Ellipsis II
Backwards tracking begins this. A nervous, odd sort of sound takes over from there until the band pound out in an almost funky sort of heavy prog jam. This gives way a reprise of that "nervous" section. It only stays for a few moments, though; instead giving way to the return of the jam that preceded it. This time they crank it through varying changes, making up the main structure of the song. This, as the title suggests, shares some musical ground with the opening number, but at the same time it is its own piece. Personally I like this one better than the other.
Shadow Lies
More heavy DT like jamming starts this one off. After running through for a time they crescendo then more atmospheric, but still substantial jamming takes it in a fusion like manner. They modulate into another new jam later that is quite effective and a bit like Djam Karet. This serves to end the piece.
When Soft Doves Die
Mellow guitar sounds begin this and start building slowly. The band work through some small changes in this format, but more or less continue the track as is for a while. Eventually, though it gives way to harder edged jam that is sort of part Dream Theater, part Kansas and part King Crimson. This is another of the more effective passages on the disc. This eventually turns the corner into a more free form open progression that is along the lines of a lot of the classical/jazz oriented RIO. Then a guitar solo takes it for a time before they wander back to the ground that came before it. This modulates into a more powerful jam after a time. They drop it back towards the more sedate fusion arena a bit later. Then there is a tentative jump up from there that eventually gives way to a full on (and quite tasty) guitar sounding stick solo. This turns after a time to very noisy metal. It actually turns a bit death metal after a while, but before they end they turn the corner back towards the more prog DT-like sounds. A short sedate outro serves as the actual conclusion.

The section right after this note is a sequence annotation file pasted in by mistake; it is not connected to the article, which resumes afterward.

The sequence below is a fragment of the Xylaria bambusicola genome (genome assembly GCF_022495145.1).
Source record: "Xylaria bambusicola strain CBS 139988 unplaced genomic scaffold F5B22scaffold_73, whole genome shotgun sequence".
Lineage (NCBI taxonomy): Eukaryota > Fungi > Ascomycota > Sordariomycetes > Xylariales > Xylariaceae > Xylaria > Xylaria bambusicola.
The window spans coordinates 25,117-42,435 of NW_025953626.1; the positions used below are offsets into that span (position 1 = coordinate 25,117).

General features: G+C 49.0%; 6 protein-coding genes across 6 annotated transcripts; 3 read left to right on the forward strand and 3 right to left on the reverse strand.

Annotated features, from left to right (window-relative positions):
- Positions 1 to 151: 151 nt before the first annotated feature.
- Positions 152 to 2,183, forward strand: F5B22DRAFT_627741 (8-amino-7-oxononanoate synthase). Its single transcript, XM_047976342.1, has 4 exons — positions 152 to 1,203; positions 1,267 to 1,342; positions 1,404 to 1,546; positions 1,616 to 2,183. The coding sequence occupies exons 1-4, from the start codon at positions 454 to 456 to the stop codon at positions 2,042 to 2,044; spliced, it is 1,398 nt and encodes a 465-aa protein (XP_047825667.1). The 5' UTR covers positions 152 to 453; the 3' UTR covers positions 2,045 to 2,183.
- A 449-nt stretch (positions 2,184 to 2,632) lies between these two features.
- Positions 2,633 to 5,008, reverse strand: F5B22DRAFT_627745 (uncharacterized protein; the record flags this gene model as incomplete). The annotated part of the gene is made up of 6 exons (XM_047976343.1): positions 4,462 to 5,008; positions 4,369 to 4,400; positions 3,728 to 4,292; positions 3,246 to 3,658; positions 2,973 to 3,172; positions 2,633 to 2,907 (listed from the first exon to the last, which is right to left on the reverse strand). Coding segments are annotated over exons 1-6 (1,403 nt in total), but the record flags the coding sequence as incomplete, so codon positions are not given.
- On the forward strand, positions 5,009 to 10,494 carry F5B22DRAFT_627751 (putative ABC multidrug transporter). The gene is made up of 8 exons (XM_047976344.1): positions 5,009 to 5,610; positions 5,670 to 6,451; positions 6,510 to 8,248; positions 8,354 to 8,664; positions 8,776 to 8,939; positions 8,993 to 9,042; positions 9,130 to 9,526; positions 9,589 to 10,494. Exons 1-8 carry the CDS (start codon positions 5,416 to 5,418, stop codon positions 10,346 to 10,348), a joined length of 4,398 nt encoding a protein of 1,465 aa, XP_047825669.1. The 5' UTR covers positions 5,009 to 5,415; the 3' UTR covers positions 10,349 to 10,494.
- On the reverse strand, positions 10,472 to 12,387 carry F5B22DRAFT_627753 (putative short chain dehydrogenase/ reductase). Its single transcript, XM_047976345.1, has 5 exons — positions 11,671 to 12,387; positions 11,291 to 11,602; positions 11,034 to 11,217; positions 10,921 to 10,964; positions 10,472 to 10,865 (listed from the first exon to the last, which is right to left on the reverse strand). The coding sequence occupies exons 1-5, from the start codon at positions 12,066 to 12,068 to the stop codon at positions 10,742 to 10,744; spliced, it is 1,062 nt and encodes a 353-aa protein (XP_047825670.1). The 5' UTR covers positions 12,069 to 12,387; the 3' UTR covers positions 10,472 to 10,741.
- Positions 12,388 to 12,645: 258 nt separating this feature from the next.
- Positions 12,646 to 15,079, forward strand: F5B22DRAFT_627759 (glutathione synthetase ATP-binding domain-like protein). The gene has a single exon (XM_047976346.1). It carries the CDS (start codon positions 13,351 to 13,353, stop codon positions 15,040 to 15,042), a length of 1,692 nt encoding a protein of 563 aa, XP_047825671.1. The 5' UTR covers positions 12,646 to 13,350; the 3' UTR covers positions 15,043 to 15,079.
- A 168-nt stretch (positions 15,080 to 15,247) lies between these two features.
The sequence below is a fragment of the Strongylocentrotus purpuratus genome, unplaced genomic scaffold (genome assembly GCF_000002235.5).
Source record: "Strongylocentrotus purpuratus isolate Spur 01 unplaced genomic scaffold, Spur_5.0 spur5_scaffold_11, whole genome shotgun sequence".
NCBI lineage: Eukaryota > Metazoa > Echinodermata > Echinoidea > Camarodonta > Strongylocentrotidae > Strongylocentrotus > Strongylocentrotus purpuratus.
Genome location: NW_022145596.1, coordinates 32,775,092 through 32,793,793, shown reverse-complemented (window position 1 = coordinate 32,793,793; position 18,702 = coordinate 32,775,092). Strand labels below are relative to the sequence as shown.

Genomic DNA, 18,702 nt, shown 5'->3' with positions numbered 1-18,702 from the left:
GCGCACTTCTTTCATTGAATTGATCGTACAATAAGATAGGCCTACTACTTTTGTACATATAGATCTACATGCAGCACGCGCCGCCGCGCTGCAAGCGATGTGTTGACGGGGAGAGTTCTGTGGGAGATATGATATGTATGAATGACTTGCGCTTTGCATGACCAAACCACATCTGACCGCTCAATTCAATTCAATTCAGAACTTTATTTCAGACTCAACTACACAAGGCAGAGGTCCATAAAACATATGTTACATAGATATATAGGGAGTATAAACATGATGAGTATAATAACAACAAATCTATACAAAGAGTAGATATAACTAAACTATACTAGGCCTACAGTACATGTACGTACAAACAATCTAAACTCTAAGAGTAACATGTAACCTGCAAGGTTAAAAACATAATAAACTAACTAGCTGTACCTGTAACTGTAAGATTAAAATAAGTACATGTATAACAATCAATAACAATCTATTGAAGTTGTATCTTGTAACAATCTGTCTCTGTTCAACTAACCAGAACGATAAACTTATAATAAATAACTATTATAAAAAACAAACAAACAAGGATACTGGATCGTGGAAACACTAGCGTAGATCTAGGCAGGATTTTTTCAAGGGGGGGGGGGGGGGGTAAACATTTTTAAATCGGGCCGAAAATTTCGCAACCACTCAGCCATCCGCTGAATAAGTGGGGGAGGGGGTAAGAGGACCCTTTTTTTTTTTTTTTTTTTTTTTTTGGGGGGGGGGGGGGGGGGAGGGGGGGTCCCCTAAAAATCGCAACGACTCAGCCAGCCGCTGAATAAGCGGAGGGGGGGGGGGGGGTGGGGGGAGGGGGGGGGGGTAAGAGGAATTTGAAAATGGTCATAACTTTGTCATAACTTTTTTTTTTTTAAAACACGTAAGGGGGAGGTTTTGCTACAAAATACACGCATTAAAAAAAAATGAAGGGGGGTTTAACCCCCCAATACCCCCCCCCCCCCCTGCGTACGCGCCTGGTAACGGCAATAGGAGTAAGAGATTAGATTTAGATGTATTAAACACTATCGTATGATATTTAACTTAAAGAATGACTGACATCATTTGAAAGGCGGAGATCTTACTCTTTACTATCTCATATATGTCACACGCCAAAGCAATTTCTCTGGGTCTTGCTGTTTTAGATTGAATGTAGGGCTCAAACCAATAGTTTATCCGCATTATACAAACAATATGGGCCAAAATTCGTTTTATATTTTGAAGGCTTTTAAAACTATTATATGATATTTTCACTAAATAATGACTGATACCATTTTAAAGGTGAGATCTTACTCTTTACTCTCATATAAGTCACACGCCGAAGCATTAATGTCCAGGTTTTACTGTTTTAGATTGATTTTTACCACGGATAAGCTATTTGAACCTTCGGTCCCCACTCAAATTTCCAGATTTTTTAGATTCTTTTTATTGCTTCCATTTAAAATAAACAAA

Then Wake to Weep
Starting with a cool percussion groove, waves of fusion/metal like guitar come over the top. The band begin working a melody over the top of this backdrop. This doesn't really move far as it is a very short cut. It is also highly effective.
Ellipsis III
The closing cut starts with a fast paced rhythmic riff. Then waves of metallic guitar begin to play across the top. They turn this after a time into a very furious jam. This one is probably more metal than prog for a while, but then elements of something akin to A Farewell To Kings era Rush come in and battle for control with the metallic fusion textures. After a slightly different take on this theme they drop it back to a more mellow progression for a time, but then burst right back out to where they came from. A crescendo, though, gives way to a new mellow and very potent segment that begins a gradual building process. This segment is dramatic and very pretty. A short false ending gives way to a reworking of this theme into a more complicated sound. It is extremely potent. After a time it shifts gears to a new frantic fusion like jam, but then elements of the earlier theme seem to come in, but reworked in a format more in line with this new sound. As this moves through varying incarnations it becomes the most powerful and intriguing segment of the CD. If this one doesn't impress you, nothing here will. They crescendo then a short atmospheric interlude gives way to a quick "reverse crescendo" effect to end the album. Frankly, there isn't a better choice for a song to close the disc. This one leaves you wanting to hit the play button and start all over.